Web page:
Paul Day is a British sculptor. His high-relief sculptures are made in terracotta, resin, and bronze. He has spent over twenty years developing a highly personal approach to figurative sculpture with a particular interest in representing the figure in architectural space using high-relief, an art form that combines drawn composition and fully rounded sculpture.



A modern variation of a classic silhouette, this shape is designed for your favorite caffeinated morning beverage, whether that’s coffee or tea. The vessel holds 12 oz. of liquid, with an elegant handle and tapered foot that’s stable, even when you’re not. Like us, Mazama is focused on making lasting items, here in the US, which fit into the ritual moments of our days, like a great cup of coffee, a craft beer or some well-chosen liquor. So we’ve teamed up with them for a special edition of three Mazama pieces that reflect how we’d like to be drinking these days.  


Syrian Terracotta ‘Conestoga’ Covered Wagons, c. 2000-1600 BC

These simple ceramic vehicles reflect the distinctive moment when men first used domesticated animals to draw wheeled vehicles, thus beginning powered transport on land.  Probably drawn by a pair of bovids, these wagon models may have been intended for cult use, or as grave gifts, to be left in shrines, sacred caches, or tombs. Although drawings of wheeled vehicles occur all over Eurasia, this seminal development in human culture probably originated in Mesopotamia or the Russian Steppes in the late 3rd millennium BC.

Mycenaean  Terracotta Octopus Goblet, 13th century BC

The Mycenaeans, like the Minoans, painted a wide range of sea creatures on their pottery, especially octopuses. Over time, Mycenaean artists produced ever simpler and more abstract depictions of octopuses.


Garden Irrigation with Ollas

Ollas are an unglazed terracotta vessel that traditionally resembles a bulbous vase with a tight neck. The vessel is filled with water then buried in the soil. The water slowly and gently releases through the porous clay to hydrate the plant.

Super bummed out we couldn’t find a pottery studio to make our own, so I’m experimenting with some ~8in high terracotta pots that should serve the same purpose. Protip: reuse wine corks to plug up the drainage hole. I bought matching lids to cover the pots to prevent mosquito infestations and reduce evaporation.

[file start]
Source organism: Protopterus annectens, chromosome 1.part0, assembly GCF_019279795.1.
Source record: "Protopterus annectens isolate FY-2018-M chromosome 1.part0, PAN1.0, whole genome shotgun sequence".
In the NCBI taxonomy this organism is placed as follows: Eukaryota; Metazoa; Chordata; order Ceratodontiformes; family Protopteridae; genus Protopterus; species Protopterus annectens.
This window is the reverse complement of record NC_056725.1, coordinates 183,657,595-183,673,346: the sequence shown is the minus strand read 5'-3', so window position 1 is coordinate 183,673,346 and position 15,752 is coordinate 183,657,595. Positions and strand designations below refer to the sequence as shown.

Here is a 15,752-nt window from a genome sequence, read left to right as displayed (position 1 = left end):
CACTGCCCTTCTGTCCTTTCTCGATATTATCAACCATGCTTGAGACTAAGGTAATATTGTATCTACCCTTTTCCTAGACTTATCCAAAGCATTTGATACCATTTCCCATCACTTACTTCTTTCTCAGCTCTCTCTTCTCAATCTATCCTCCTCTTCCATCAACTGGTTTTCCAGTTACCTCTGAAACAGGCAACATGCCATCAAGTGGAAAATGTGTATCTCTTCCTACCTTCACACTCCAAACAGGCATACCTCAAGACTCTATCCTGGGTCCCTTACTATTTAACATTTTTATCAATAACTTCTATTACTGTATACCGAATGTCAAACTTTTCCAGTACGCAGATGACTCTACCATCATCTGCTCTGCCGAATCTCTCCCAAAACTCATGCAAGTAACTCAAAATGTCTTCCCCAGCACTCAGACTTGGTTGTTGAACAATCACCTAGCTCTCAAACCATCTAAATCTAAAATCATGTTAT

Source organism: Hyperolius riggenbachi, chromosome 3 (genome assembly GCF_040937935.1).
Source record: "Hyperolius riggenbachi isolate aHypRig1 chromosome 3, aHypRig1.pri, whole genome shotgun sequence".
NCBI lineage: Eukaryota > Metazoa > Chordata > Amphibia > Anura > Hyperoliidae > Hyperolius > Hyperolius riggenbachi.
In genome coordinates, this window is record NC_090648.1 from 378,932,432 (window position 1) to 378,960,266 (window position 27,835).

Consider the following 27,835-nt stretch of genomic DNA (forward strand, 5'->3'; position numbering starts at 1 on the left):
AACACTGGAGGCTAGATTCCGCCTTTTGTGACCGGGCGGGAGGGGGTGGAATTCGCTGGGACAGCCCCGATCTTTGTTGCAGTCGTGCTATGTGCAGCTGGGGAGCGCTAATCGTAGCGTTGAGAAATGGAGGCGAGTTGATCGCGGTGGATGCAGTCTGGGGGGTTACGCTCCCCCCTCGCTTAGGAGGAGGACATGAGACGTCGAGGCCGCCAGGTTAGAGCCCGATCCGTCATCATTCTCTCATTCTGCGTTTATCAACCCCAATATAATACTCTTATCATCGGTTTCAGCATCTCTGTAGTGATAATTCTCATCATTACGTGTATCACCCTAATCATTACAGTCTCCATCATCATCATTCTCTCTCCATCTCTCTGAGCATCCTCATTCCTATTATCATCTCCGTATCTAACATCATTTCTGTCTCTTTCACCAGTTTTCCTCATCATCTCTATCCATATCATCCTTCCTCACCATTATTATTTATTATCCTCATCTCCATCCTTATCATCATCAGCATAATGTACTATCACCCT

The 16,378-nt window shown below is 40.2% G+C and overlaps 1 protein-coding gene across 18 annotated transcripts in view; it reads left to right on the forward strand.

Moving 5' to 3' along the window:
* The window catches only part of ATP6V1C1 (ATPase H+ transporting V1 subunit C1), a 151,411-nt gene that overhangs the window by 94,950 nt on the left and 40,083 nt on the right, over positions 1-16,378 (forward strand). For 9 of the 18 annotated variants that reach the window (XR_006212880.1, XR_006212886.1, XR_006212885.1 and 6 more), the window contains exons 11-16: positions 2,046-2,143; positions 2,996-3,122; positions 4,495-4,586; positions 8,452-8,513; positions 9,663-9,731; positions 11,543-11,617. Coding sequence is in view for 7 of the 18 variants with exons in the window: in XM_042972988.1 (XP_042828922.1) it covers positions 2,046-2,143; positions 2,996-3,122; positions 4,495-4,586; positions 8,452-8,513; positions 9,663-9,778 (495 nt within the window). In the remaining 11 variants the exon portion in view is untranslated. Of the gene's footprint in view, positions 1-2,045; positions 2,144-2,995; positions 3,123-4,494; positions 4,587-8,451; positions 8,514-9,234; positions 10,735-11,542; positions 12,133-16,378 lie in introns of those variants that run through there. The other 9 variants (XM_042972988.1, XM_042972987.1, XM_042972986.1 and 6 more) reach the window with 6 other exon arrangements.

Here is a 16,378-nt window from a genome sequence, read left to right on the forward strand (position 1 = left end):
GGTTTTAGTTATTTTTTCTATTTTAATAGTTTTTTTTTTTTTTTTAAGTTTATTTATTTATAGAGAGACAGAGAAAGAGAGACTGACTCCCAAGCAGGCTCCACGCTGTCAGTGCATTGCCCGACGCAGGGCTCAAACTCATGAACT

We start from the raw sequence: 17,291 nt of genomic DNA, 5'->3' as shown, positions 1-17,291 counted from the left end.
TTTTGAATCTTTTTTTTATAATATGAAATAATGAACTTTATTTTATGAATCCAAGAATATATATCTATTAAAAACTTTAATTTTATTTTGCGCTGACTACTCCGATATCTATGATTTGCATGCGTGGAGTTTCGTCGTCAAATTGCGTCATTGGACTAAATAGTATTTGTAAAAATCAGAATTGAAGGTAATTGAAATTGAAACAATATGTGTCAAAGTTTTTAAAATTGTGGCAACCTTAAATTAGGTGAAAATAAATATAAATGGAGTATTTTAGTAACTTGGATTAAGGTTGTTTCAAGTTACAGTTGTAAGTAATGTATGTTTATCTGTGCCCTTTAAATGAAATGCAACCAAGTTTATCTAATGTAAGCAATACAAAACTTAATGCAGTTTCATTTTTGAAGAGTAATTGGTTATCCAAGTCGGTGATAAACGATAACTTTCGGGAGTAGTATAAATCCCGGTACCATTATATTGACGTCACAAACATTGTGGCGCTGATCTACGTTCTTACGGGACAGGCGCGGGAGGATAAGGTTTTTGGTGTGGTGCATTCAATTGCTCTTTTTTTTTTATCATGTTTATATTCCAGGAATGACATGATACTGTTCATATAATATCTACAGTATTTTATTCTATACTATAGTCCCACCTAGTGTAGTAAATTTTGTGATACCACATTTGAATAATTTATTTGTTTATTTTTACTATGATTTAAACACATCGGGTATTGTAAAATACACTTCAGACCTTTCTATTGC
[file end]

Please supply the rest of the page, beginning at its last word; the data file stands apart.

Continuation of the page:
So far so good. I’m only testing on the gardening box that receives the most intense amount of sunlight. The water levels were almost completely drained at 7 days with temperature ranging for 30F to 60F in the past week. I’m sure the water level will go faster in the summer, but at least this means I can take a few days of vacation and not panic. The drawback to my vessels is that it does take away a bit of surface planting space.

I’ll probably do an update this summer to see how things hold up!

Ears of Ancient Chinese Terra-Cotta Warriors Offer Clues to Their Creation

China’s first emperor, Qin Shi Huang, was a man haunted by death.

In 246 B.C. the adolescent ruler commissioned a massive tomb furnished with everything he’d need for the next life, including an entire army of life-size terracotta warriors, from mighty generals to humble infantrymen. Arranged in battle formation in pits near the emperor’s tomb, the clay army stood watch for more than 2,000 years. Then, in 1974, local farmers rediscovered the site while digging a well.

Since then, archaeologists have puzzled over how ancient artisans produced the estimated 7,000 lifelike clay soldiers, right down to their stylish goatees and plaits of braided hair. Some have suggested that the statues were modeled after real, individual soldiers; others think they were assembled from standard clay ears, noses, and mouths, similar to the Mr. Potato Head toy. Read more.